Editor’s note: This is one of six bikes we’ve gathered together that fall between $1,900 and $2,600. Read our introduction to see the other five and watch for our long-term reviews of each in Dirt Rag #182, due on newsstands and in mailboxes any day now. Subscribe now and you’ll never miss a bike review.
GT’s new-for-2015 Helion lineup consists of five models ranging in price from the $5,420 Carbon Pro down to the $1,680 Comp model. Sitting one step above the Comp, you’ll find this $2,550 Elite offering.
GT develops all of their bikes utilizing “Centered on Rider” (C.O.R.) philosophy, which targets five specific areas when designing a bike: fit, function, tune, spec and geometry. With the Helion, GT was striving to develop a bike for the “everyday cross country rider.”
When Dirt Rag Tech Editor Eric McKeegan initially assigned the Helion to me for review, I was a bit skeptical about how much I was going to enjoy this short-travel rig. Having spent quite a bike of time on longer-travel trail and all mountain bikes over the last couple of years, my style and tastes have gravitated toward more aggressive bikes. But, assignments must be followed through, so off I went. Let me walk you through my first impressions.
During last year’s $2,500 bike group test, I was continually impressed with the quality and performance of bikes in this price point. Out of the box, the Helion certainly held its own with the best of them. It’s a decently good looking bike with solid spec for the asking price. Details like the WTB ST i23 TCS rims, which are UST certified, are a very nice touch. Even though the stock tires are not TCS models, they’ll wear out and you can upgrade to tubeless versions.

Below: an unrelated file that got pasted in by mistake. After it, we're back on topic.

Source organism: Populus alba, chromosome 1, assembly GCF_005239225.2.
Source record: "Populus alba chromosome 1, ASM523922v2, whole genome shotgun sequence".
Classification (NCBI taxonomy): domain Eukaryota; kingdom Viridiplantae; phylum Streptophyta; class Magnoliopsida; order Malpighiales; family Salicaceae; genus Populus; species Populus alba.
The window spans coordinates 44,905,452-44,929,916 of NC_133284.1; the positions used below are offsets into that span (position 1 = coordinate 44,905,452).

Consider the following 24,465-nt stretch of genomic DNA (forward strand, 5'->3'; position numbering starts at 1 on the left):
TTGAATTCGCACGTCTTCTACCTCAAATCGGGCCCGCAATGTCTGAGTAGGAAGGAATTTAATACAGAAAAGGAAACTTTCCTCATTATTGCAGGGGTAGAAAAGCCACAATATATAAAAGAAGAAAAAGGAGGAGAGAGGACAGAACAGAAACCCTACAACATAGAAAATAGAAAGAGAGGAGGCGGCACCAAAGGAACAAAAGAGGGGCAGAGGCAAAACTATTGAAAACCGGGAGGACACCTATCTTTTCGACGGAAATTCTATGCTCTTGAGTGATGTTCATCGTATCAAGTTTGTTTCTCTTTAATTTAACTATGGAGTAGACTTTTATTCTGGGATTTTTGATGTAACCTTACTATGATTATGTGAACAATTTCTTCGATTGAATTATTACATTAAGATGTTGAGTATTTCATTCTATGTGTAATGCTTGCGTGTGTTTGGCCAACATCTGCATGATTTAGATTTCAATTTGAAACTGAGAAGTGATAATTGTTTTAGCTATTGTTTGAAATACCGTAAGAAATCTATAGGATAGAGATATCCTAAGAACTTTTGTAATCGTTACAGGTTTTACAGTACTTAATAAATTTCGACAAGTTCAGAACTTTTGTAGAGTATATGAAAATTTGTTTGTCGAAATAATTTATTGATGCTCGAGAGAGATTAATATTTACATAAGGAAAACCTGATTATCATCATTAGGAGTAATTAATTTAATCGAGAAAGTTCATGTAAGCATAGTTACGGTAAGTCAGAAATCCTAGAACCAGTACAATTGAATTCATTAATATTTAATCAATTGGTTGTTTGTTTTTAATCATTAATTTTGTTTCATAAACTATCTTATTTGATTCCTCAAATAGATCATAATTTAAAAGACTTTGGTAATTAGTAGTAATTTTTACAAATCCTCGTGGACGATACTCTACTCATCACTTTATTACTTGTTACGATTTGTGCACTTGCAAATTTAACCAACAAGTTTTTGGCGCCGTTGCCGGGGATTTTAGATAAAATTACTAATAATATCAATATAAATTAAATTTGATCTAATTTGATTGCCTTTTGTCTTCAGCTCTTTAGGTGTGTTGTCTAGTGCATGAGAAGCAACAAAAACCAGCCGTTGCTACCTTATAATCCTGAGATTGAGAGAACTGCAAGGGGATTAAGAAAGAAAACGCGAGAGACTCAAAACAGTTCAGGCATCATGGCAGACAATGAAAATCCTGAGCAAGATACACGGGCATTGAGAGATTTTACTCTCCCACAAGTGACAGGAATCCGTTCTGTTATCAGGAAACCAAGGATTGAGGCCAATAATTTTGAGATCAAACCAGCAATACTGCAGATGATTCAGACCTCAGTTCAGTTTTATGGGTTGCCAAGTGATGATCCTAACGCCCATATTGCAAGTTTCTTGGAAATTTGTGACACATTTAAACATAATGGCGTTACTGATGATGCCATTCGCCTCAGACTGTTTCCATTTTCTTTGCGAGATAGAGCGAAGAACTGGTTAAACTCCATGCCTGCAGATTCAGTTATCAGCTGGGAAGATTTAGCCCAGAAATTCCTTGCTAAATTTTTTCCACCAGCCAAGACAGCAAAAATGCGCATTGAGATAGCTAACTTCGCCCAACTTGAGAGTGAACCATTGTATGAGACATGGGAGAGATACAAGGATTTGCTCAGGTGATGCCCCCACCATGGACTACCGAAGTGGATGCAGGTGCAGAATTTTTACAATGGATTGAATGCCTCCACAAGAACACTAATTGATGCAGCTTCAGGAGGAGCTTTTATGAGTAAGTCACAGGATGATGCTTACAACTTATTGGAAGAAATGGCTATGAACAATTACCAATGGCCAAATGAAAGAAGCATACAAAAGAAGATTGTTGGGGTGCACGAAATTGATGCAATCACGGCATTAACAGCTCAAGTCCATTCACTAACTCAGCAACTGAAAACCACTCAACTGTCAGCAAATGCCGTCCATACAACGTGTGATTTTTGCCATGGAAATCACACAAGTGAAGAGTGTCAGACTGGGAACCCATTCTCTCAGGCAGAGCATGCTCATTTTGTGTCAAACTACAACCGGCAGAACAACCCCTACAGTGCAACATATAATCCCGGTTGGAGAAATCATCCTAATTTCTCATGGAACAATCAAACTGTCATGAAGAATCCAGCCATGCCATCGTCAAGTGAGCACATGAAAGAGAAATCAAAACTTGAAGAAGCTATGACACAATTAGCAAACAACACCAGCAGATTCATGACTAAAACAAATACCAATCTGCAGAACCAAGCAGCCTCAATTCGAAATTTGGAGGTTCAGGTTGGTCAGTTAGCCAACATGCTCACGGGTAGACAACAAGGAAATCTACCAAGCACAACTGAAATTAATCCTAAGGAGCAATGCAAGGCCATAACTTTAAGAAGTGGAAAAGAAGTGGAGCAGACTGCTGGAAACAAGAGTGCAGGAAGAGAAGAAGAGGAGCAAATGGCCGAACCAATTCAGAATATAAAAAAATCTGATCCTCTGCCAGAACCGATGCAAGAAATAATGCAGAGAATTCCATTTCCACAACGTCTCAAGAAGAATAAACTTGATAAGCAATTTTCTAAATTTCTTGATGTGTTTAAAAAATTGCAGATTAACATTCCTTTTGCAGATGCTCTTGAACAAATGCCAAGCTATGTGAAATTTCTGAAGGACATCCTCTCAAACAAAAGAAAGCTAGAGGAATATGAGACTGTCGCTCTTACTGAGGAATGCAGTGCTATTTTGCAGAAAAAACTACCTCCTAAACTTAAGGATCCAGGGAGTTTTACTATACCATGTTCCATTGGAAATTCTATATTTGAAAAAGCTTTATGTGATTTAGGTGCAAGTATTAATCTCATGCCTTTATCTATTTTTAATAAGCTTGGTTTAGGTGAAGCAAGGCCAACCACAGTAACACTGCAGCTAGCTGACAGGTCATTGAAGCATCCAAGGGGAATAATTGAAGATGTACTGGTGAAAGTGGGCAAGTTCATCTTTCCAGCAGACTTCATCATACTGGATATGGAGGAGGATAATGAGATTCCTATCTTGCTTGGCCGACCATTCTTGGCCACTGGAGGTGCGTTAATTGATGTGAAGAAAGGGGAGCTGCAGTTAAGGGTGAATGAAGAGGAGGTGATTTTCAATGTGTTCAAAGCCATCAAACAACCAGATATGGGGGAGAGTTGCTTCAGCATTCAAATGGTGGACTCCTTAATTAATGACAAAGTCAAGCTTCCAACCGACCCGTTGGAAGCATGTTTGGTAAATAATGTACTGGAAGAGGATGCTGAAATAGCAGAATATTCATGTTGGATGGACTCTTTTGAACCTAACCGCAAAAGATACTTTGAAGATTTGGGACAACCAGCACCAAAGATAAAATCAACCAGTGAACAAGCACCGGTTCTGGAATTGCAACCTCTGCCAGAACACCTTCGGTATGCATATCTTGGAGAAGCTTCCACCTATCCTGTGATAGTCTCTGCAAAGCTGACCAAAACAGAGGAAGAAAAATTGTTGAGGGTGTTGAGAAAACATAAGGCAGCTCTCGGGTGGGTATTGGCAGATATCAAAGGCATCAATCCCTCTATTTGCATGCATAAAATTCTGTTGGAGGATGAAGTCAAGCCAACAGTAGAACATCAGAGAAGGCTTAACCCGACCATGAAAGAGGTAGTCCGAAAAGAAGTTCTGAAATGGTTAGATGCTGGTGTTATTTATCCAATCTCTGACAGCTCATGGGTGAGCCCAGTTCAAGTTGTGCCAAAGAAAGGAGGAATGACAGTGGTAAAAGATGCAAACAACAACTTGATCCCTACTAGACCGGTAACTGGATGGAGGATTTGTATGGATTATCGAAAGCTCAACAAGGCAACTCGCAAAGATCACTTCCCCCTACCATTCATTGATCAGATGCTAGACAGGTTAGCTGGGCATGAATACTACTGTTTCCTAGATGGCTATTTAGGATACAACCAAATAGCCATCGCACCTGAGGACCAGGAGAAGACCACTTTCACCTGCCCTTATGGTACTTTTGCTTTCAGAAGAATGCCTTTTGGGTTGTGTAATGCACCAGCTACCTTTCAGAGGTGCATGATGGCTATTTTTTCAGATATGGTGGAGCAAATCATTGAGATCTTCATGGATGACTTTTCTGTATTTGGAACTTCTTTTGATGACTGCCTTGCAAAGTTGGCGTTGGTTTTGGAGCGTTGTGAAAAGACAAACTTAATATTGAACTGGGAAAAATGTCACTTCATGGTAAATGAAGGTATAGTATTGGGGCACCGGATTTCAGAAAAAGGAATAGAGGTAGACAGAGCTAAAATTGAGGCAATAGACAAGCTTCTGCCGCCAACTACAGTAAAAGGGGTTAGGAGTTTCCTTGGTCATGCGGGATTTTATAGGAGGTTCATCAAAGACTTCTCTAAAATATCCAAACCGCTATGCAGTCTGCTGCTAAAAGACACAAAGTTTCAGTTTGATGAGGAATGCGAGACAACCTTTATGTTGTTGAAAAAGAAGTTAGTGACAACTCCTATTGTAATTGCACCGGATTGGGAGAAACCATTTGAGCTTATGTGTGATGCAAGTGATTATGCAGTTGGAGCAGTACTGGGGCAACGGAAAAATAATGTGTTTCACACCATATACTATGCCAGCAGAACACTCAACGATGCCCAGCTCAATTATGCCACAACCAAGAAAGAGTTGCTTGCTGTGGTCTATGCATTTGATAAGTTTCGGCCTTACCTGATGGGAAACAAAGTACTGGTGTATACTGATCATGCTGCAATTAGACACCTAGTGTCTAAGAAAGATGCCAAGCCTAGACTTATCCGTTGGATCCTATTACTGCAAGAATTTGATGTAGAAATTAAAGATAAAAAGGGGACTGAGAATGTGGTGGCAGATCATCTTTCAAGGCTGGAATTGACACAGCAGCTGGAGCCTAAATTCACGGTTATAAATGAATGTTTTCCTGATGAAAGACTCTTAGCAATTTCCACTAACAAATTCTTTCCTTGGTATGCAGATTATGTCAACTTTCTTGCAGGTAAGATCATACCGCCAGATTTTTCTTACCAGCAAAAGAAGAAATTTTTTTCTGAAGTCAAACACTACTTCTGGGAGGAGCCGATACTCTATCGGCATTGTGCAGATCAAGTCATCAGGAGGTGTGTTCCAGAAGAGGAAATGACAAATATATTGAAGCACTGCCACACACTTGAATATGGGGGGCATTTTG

Up front you’ll find a RockShox XC 32 TK setup at 110 mm of travel. With RockShox’s Solo Air spring, setup is a piece of cake using the air pressure chart on the back of the fork leg. Rebound damping is adjustable and the lockout is remote actuated.
The 110mm of Pathlink suspenion travel is controlled by X-Fusion’s 02 RLR rear shock with adjustable rebound damping and remote lockout. Down on the middle pivot of the Pathlink, you’ll notice a sag indicator to help you find the proper air pressure for the shock, though it can be hard to see while you’re on the bike.
Here’s a better view of GT’s Angle Optimized Suspension (AOS) design. The high main pivot (above the shock) creates a rearward axle path that should improve small bump performance. The downside of that high main pivot would be a lot of chain growth and resultant pedal feedback, but that’s where Pathlink comes in. As the suspension compresses, Pathlink carries the bottom bracket rearward with the swingarm to minimize feedback. That said, there’s still a little bit of chain growth, which provides anti-squat and a firm pedaling platform under power.
After my first ride aboard the Helion, it was clear I was underestimating the potential of this bike. It quickly because clear this test was going to be more fun than I had anticipated.